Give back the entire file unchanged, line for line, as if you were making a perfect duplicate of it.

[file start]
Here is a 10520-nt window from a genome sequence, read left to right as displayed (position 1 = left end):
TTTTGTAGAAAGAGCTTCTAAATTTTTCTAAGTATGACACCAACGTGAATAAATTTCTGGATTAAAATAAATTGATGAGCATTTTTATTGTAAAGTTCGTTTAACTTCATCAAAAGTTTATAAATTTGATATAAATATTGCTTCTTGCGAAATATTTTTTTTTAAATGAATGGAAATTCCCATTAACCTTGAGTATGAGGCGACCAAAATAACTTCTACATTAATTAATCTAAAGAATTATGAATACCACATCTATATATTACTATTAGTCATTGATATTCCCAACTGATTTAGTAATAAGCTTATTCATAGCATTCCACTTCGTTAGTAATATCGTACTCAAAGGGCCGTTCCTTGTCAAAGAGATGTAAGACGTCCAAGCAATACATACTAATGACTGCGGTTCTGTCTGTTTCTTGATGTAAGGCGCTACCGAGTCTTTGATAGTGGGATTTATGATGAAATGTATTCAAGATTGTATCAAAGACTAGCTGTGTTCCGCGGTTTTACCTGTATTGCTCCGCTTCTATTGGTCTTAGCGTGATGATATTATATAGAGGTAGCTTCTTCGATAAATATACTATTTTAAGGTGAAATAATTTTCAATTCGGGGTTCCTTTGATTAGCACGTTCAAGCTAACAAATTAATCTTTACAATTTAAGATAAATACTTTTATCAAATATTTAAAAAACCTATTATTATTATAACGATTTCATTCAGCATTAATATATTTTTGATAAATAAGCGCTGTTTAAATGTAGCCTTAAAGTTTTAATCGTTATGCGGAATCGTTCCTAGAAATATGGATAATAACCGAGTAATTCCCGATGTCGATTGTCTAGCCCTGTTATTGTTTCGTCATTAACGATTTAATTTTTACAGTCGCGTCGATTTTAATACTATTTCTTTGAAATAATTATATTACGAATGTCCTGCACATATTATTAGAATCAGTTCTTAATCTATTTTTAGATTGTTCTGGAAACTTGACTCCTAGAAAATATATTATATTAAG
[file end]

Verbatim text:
Here is a 10520-nt window from a genome sequence, read left to right as displayed (position 1 = left end):
TTTTGTAGAAAGAGCTTCTAAATTTTTCTAAGTATGACACCAACGTGAATAAATTTCTGGATTAAAATAAATTGATGAGCATTTTTATTGTAAAGTTCGTTTAACTTCATCAAAAGTTTATAAATTTGATATAAATATTGCTTCTTGCGAAATATTTTTTTTTAAATGAATGGAAATTCCCATTAACCTTGAGTATGAGGCGACCAAAATAACTTCTACATTAATTAATCTAAAGAATTATGAATACCACATCTATATATTACTATTAGTCATTGATATTCCCAACTGATTTAGTAATAAGCTTATTCATAGCATTCCACTTCGTTAGTAATATCGTACTCAAAGGGCCGTTCCTTGTCAAAGAGATGTAAGACGTCCAAGCAATACATACTAATGACTGCGGTTCTGTCTGTTTCTTGATGTAAGGCGCTACCGAGTCTTTGATAGTGGGATTTATGATGAAATGTATTCAAGATTGTATCAAAGACTAGCTGTGTTCCGCGGTTTTACCTGTATTGCTCCGCTTCTATTGGTCTTAGCGTGATGATATTATATAGAGGTAGCTTCTTCGATAAATATACTATTTTAAGGTGAAATAATTTTCAATTCGGGGTTCCTTTGATTAGCACGTTCAAGCTAACAAATTAATCTTTACAATTTAAGATAAATACTTTTATCAAATATTTAAAAAACCTATTATTATTATAACGATTTCATTCAGCATTAATATATTTTTGATAAATAAGCGCTGTTTAAATGTAGCCTTAAAGTTTTAATCGTTATGCGGAATCGTTCCTAGAAATATGGATAATAACCGAGTAATTCCCGATGTCGATTGTCTAGCCCTGTTATTGTTTCGTCATTAACGATTTAATTTTTACAGTCGCGTCGATTTTAATACTATTTCTTTGAAATAATTATATTACGAATGTCCTGCACATATTATTAGAATCAGTTCTTAATCTATTTTTAGATTGTTCTGGAAACTTGACTCCTAGAAAATATATTATATTAAG